I think of stress as “an additional demand on our resources.” It’s a simple definition but one we can use in many contexts. For example, your car breaking down applies stress on:

  • Your finances (paying for the repair);
  • Your time (scheduling the repair and spending time at the shop);
  • Your relationships (asking friends or family for transportation or to pick up your kids from school);
  • Your emotional well-being (balancing all these new demands at once).

How much stress you experience is determined by how capable you believe you are at meeting the extra demands. An emergency savings account makes the car repair manageable, waiting for a day off can solve the time problem, and having close family makes it easy to arrange transportation.

Believing that you have resources to address the problem is important for managing stress. In fact, this is an opportunity to think about your emotional strength. The fact is that you’re stronger than you may believe. You can recognize this by thinking about the challenges you’ve overcome in your life, remembering the periods you didn’t know if you could make it… and yet knowing somehow that you did.

Everyone has experienced challenges: completing basic training, getting married (or divorced), having a child (or not being able to have a child), losing loved ones, being fired from a job, being diagnosed with a chronic illness, needing surgery, and so on. Sometimes we look back and think, “I got through it, so it wasn’t too bad.” But think about how you felt at the time. Some of these experiences felt overwhelming, and there may have been times you wanted to quit and didn’t think you could make it.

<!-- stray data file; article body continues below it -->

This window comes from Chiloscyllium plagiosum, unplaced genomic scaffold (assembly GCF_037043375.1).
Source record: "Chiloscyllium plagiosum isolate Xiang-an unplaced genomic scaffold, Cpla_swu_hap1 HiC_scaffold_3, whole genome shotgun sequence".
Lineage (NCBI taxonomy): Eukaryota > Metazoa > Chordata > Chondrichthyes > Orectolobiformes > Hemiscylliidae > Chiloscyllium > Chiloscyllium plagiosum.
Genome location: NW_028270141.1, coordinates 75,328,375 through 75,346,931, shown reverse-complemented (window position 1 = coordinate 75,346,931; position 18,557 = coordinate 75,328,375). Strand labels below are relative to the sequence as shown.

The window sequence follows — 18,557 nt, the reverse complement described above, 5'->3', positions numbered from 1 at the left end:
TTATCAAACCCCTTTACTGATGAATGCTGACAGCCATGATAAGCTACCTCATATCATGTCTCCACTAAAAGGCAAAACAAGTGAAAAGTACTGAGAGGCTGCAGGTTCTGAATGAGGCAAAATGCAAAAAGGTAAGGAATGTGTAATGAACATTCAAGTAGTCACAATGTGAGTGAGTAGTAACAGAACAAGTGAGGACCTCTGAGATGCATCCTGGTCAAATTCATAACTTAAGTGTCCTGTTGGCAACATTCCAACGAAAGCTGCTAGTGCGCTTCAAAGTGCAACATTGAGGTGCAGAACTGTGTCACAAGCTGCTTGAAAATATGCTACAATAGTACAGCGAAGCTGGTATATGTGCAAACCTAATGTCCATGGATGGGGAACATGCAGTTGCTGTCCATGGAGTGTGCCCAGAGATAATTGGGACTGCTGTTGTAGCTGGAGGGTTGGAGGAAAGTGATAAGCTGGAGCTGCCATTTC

What got you through? What skills did you use? What resources did you have? Where did you find your strength? How can you access that now?

Mindful Awareness is a skill you can add to your toolkit to help ease those additional demands. Take five minutes with Dr. Robert Eric Dinenberg from the St. Louis VA for a mind-body stress management exercise:


Learn more about how the Power of the Mind can help you manage day-to-day stress.

By Marc Castellani, Ph.D.

NBC-HWC, Whole Health Education Program Lead

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Published on Oct. 31, 2022

Estimated reading time is 1.8 min.

Views to date: 1,785


  1. Charles Hannert November 4, 2022 at 12:47 am - Reply

    As with a lot of things, easier said than done.
    But on the flip side, years ago I learned how to stop pain, control my heart beat,stop bleeding, slow or stop almost every bodily function.
    We all can leave our breathing on automatic or take control of it and breathe hard or shallow and soft,fast or slow. So with practice you can control almost anything your body or mind does.
    Caution. A youngster player a hold your breath game held it so long he got permanent brain damage from the lack of oxygen. Controlling your bodily functions has a definite place, but use common sense.
    Grace and Peace ✌

  2. Debra Hilgeman November 3, 2022 at 8:22 pm - Reply

    Thank you, VA, for making this really helpful and well-done little exercise available. This is the first time I’ve ever done this type of awareness exercise and it’s something that I can fit into my schedule when needed. I’m a triple-AAA workaholic personality, always juggling several projects at once, and knowing how to get more “centered” in five minutes is a great resource for me. Dr. Dinenberg nailed it!

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